In 2007, the American Film Institute revised their previous 1998 list of the 100 best American films of all time. This weekly column will explore my thoughts on select films from this list, mostly following along with the Unspooled Podcast, which inspired my journey to complete the AFI Top 100. You can also follow my progress with my ranking and watchlist. This week’s film is The Sound of Music (2001), #40 on the list.
Transitioning from one genre I don’t care for (high fantasy) to another (musicals), I was apprehensive to finally watch The Sound of Music – yes, this is one of the final seven films in the AFI top 100 I hadn’t previously seen – but I was delighted to find that my trepidation was unwarranted. The Sound of Music is just as wonderful as I’d been assured all these years that I’d skillfully skirted it. For a nearly 3 hour film, it breezes by, with the pacing perfectly broken up with the timeless Rodgers & Hammerstein songs. I was taken aback by just how much music I recognized in the film. I knew just about every song, but had no clue they were all from The Sound of Music – specifically “Sixteen Going on Seventeen,” “My Favorite Things,” and “Do-Re-Mi” (my personal favorite). I was astonished to find myself singing along occasionally, and humming to myself at work the next day.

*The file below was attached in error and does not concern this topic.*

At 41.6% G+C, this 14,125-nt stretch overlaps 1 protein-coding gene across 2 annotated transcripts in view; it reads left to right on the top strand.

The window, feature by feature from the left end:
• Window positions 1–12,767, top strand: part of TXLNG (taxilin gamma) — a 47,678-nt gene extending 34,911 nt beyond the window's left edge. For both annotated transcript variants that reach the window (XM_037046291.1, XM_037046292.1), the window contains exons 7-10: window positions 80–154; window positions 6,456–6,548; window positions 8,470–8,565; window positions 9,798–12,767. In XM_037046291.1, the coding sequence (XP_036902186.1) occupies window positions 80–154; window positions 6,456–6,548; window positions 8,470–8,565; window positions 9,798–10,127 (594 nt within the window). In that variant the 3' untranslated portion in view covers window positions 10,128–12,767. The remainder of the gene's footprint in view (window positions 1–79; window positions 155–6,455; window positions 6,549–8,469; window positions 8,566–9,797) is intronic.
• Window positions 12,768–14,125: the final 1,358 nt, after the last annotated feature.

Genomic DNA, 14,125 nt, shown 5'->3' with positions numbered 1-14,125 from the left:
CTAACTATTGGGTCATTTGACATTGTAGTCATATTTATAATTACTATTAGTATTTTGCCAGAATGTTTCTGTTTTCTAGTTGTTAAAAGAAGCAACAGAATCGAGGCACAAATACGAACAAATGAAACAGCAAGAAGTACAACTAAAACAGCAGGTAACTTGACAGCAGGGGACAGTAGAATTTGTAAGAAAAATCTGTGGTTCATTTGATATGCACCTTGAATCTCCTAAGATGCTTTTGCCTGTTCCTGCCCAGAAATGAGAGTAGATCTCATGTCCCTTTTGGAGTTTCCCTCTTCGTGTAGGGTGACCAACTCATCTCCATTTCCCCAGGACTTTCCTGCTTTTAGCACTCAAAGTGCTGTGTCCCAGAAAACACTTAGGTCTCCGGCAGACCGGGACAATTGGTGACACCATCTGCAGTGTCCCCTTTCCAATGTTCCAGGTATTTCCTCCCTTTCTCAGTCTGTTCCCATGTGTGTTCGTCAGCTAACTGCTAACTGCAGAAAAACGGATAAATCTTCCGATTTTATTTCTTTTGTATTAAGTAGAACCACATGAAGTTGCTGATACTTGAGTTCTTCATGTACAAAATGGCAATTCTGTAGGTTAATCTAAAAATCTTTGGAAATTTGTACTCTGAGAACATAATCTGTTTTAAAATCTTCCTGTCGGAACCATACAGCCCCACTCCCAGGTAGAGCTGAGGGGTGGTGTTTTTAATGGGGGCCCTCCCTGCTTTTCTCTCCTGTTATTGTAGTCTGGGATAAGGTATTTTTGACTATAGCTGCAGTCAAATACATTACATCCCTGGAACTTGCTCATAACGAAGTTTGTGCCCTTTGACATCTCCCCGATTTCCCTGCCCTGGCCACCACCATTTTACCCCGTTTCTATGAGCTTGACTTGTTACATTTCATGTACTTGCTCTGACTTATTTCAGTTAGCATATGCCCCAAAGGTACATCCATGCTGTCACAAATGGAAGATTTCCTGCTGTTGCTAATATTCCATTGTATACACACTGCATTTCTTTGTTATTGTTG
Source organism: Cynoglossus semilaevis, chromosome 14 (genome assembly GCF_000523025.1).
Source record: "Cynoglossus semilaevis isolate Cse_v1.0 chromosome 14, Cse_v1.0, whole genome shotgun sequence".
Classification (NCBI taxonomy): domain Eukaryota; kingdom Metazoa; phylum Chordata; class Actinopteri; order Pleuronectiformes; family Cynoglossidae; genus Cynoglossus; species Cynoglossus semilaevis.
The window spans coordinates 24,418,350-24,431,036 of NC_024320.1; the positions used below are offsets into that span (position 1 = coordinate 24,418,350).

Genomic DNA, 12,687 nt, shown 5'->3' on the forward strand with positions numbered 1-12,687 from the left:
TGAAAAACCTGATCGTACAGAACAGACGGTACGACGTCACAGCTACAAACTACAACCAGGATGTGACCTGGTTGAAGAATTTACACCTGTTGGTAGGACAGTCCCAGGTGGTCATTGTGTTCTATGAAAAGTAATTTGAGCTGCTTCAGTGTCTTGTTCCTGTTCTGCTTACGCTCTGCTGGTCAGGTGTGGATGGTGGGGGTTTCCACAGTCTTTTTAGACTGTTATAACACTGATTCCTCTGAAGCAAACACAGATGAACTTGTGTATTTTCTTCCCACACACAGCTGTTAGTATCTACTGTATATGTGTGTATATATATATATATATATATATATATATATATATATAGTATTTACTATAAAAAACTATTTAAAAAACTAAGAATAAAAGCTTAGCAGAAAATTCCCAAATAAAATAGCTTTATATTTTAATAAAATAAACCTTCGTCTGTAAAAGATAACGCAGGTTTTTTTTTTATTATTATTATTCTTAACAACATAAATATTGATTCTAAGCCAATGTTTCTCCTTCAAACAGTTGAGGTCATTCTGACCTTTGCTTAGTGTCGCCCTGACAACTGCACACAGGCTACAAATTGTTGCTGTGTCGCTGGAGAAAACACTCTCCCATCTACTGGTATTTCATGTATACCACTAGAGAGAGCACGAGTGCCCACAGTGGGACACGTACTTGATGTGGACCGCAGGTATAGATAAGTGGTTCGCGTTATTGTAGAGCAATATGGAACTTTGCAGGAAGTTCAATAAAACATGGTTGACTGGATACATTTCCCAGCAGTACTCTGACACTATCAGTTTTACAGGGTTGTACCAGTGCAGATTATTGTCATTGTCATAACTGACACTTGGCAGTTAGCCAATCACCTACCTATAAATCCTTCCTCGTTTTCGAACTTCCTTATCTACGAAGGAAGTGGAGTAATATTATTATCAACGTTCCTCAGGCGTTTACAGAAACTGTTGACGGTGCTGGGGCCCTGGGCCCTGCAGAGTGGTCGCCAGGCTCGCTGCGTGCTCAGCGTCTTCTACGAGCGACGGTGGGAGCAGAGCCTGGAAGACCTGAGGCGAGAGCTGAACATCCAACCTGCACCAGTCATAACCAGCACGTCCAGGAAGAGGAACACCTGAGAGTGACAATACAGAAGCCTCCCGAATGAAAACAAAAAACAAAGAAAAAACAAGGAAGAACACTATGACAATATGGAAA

Focusing solely on the songs, as glorious as they are, does the film a disservice. After all, they only make up a fraction of the film’s runtime, and the remainder is just as strong. The characters are lush, with Julie Andrews’s Maria providing the film its bright, joyful foundation and a young, dashing Christopher Plummer playing Captain von Trapp as a rigid contrast to Maria’s gleeful spirit. The seven children are immediately distinct, each with their own character traits, and watching Maria slowly win them and Captain von Trapp over is one of the most heartwarming experiences I’ve had with a film in a while.